According to the study, “Local people’s definitions of what it means to be poor differ substantially from the definitions used by government officials. The income levels underlying official poverty lines tend to underestimate poverty as it is perceived at the community level.”
The field study is based on intensive interaction by researchers at 30,000 villages in 300 cities across four states.
As put by the study, “Poor people said, quite clearly and repeatedly, that the income deemed sufficient according to official lines is inadequate to meet their basic needs or preserve their dignity. By contrast, community poverty lines usually tend to represent a dividing line between those who have adequate income, land, and housing to live with dignity—although they may still be vulnerable—and those who do not.”
The official data on poverty does not capture poverty dynamics characterised by number of people who again fall below the poverty line due to inflation, natural calamities, family health problems, etc.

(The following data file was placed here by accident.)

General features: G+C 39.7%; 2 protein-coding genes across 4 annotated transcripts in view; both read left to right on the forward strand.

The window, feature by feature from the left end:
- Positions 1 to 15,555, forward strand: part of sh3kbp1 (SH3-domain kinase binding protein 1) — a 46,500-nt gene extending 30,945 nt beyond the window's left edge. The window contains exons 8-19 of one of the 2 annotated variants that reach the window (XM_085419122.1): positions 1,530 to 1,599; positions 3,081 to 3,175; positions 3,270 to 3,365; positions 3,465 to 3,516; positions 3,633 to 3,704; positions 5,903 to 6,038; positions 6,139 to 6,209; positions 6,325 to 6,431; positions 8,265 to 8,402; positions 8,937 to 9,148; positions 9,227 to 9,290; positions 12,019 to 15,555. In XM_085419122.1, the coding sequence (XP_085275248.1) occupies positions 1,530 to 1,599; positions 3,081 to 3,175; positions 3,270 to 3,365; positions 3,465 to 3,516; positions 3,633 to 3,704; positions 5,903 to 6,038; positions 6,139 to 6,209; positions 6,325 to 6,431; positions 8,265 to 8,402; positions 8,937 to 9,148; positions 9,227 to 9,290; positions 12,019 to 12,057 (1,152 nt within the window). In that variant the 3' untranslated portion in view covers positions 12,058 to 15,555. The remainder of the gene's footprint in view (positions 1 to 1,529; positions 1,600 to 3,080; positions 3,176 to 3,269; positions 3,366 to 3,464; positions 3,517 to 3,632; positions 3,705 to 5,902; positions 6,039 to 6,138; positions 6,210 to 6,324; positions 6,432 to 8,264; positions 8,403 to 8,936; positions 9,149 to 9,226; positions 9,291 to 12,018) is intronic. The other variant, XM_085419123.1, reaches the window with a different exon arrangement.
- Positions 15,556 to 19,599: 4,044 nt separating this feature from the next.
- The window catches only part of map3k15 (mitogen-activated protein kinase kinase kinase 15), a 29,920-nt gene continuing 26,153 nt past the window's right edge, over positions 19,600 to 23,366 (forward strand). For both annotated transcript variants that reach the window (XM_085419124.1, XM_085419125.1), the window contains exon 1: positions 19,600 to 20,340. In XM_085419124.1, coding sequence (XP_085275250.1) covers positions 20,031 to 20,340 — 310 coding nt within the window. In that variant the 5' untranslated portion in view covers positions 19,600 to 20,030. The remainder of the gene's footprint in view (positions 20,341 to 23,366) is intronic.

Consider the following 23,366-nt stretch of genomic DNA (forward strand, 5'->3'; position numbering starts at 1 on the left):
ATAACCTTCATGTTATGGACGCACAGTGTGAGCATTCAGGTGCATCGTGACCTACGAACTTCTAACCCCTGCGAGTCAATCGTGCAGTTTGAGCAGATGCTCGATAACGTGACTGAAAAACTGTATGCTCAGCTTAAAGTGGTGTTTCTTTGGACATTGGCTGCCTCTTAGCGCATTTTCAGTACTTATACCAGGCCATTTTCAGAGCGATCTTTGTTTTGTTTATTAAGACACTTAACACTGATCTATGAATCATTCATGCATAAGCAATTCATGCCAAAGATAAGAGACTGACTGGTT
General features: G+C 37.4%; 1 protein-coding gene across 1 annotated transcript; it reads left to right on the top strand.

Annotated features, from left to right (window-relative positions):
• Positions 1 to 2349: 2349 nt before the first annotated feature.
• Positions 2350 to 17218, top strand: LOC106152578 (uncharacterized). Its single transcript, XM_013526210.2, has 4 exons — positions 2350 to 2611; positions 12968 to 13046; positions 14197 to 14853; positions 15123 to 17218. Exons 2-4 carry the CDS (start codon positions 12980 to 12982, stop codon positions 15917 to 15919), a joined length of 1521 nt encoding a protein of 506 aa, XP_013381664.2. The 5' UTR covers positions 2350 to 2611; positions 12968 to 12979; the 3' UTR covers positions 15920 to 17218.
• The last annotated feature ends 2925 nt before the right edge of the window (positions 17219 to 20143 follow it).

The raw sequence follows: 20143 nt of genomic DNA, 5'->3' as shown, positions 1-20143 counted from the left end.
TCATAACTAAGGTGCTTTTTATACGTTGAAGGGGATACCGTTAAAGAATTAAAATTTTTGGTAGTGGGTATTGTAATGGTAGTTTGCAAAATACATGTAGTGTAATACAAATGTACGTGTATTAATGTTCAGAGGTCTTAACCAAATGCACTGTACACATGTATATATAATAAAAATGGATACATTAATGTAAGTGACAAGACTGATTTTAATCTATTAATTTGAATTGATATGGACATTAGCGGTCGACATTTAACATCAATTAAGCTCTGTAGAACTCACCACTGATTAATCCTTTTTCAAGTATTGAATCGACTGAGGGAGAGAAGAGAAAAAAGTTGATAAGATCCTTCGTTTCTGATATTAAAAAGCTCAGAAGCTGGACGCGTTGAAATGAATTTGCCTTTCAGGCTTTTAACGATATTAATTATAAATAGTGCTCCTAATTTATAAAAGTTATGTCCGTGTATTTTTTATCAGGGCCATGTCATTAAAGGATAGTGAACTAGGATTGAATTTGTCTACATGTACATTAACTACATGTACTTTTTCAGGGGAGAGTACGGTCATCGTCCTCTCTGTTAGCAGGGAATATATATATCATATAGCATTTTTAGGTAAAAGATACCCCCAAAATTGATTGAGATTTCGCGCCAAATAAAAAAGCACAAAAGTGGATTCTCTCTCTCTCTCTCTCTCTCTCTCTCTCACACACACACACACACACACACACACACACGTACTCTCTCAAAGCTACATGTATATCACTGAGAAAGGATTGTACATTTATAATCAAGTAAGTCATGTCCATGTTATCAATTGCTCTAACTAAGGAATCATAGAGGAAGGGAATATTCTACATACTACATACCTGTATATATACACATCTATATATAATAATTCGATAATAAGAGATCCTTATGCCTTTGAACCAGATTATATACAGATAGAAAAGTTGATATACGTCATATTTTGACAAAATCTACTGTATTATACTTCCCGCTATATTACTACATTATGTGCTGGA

A study issued by Asian Development Bank in May 2008 showed that 10 per cent increase in food prices creates an additional 2.3 million poor people in the Philippines. It proposed an alternative price index for the poor that takes into account the consumption pattern of the poor.
UPA Government has no such idea even as wholesale price index-derived annual rate of food inflation is running close to 20 per cent, which is the highest during the last 10 years.
It must shed this static approach towards measuring poverty.
As put by an ADB Policy Brief titled Conceptualizing and Measuring Poverty as Vulnerability: Does It Make a Difference?: “One needs to focus not just on statics but also on dynamics, i.e., on movements in and out of poverty. In this dynamic view, poverty is not just seen as a form of deprivation but also as a form of vulnerability, where vulnerability refers to the risk of future poverty. The poor are not simply those with lower income and consumption but, more often than not, also face a more constrained and difficult environment within which choices are made.”
UPA must shed its political and bureaucratic inertia over estimating poverty and launching multi-faced initiatives including population control to eradicate poverty.
It should ring in 2010 with this World Bank observation: “Poverty is hunger. Poverty is lack of shelter. Poverty is being sick and not being able to see a doctor. Poverty is not having access to school and not knowing how to read. Poverty is not having a job, is fear for the future, living one day at a time. Poverty is losing a child to illness brought about by unclean water. Poverty is powerlessness, lack of representation and freedom. Poverty has many faces….”